Indigenous Australians gather to discuss Aboriginal identity

As part of NAIDOC Week 2014, Indigenous Australians from all walks of life have gathered near Sydney's Bennelong Point to debate what Aboriginal identity means in modern society.

Indigenous Australians gathered near Sydney's Bennelong Point to debate what Aboriginal identity means in modern society. (Image: NITV/SBS)

Indigenous Australians gathered near Sydney's Bennelong Point to debate what Aboriginal identity means in modern society. (Image: NITV/SBS) Source: SBS

Indigenous Australians from all walks of life have gathered near Sydney's Bennelong Point, the site where their forefathers first made contact with European settlers, to debate what Aboriginal identity means in modern society.

Hip Hop artists Jimblah, a member of the Larrakia, Yanyuwa, Bardi and Wardaman nations was among those taking part in the discussion at the Opera house.

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"There are people like myself who don't know much about culture or law or language but who are so proud of their story you know," Jimblah told SBS.

Jimblah says he's seen first-hand the impact of a modern disconnect between individuals and culture.

"You've got to be careful not to pick up too much from the rest of society and how they view you, especially our young mob who take on a lot of the negative stereotypes - so it's important that you know who you are."



The forum is part of , and aims to put contemporary issues of Indigenous identity on the national agenda.

Wiradjuri man Mark McMillan is one of 18 Indigenous Australians who brought a class action against News Corporation journalist Andrew Bolt for breaching the Racial Discrimination Act.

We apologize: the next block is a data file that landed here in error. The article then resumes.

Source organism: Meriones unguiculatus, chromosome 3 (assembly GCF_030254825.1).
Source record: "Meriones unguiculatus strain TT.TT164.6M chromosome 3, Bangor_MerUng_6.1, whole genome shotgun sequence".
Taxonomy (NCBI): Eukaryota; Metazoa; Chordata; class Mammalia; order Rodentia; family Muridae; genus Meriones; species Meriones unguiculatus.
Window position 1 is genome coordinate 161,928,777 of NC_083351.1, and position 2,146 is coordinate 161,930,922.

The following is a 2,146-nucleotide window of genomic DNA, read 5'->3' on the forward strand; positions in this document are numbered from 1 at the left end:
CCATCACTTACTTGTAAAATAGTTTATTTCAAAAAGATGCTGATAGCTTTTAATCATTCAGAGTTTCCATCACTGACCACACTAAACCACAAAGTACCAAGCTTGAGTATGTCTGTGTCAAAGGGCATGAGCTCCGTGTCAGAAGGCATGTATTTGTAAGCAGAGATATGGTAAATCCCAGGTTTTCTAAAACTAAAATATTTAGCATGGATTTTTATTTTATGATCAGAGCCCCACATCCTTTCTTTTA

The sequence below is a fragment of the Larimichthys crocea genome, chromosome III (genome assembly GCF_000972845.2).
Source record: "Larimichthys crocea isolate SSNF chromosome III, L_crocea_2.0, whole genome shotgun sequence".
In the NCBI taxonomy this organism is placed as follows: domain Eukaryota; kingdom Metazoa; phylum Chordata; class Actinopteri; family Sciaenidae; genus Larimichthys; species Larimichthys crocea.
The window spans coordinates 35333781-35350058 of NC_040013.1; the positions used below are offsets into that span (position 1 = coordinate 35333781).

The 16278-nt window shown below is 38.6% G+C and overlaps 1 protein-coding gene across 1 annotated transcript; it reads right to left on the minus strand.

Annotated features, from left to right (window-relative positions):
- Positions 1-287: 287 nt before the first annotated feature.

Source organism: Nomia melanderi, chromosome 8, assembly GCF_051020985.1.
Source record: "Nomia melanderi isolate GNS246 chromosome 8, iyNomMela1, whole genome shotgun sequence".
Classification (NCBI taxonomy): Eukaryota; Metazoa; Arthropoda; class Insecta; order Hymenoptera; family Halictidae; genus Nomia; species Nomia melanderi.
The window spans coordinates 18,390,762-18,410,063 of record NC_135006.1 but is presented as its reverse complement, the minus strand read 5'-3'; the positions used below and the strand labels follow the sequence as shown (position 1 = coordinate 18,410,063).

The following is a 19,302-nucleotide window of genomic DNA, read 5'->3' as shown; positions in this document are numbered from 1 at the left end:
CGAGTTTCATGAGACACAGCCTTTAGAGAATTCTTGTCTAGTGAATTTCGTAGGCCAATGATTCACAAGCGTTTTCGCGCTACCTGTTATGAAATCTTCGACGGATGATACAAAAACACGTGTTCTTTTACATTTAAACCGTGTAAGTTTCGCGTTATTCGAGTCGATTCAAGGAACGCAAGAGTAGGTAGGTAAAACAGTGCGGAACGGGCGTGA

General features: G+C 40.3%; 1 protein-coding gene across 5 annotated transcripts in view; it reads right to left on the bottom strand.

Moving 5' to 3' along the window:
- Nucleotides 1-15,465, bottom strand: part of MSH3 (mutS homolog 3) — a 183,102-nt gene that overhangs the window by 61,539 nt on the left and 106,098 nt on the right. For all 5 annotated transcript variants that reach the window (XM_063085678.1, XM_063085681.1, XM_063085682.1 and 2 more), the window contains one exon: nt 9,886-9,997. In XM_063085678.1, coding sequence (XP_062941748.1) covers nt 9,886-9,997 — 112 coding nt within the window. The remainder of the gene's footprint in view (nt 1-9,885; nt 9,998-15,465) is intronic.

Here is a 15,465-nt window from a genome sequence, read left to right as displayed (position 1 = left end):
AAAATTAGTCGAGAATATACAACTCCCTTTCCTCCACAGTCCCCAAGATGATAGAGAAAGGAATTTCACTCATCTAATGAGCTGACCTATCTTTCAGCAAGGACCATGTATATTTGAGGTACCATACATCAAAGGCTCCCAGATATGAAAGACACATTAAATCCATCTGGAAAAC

Bolt had suggested light-skinned Aboriginal people identified as such for personal benefit.

Mr McMillan says the historic identity of Indigenous Australians has, for too long, been defined by others.

"The imposition of identity - quadroon, half-caste -- all those very negative labels. That classification was used historically for bad things -- removal. You know, deny your humanness," Mark McMillan told SBS.



Utopia Elder Rosalie Kunoth-Monks agrees, putting the blame squarely on government policy failure.

"The pain is still there, and the stigma, through the policies that have continued to happen on the first nation's people the stigma is also there," she said.

She says, like it or not, Aboriginal identity is non-negotiable.

"If you are a first nations person, a black person of this country, your identity has been defined many thousands of years ago. You can't go defining your own identity. You're identified anyway, from where you come from."

Awaken Host, Stan Grant, says the show recognises that Aboriginal culture and identity are often misunderstood.

"We are there to give everybody a voice. We are there to allow everybody to disagree with each other to challenge each other in ways I don't think Australian media has done before," Grant told SBS after filming.

A veteran international correspondent, Stan Grant says it's time for more debate from within the indigenous community.

"The important thing about Awaken for me is that, you know, I have covered stories all around the world and I come back to Australia and I find that we are still debating indigenous affairs as we were 20 or 30 years ago."  



Catch the full discussion tonight at 8.30PM on NITV.

 


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3 min read
Published 9 July 2014 at 5:20pm
By Gary Cox
Source: SBS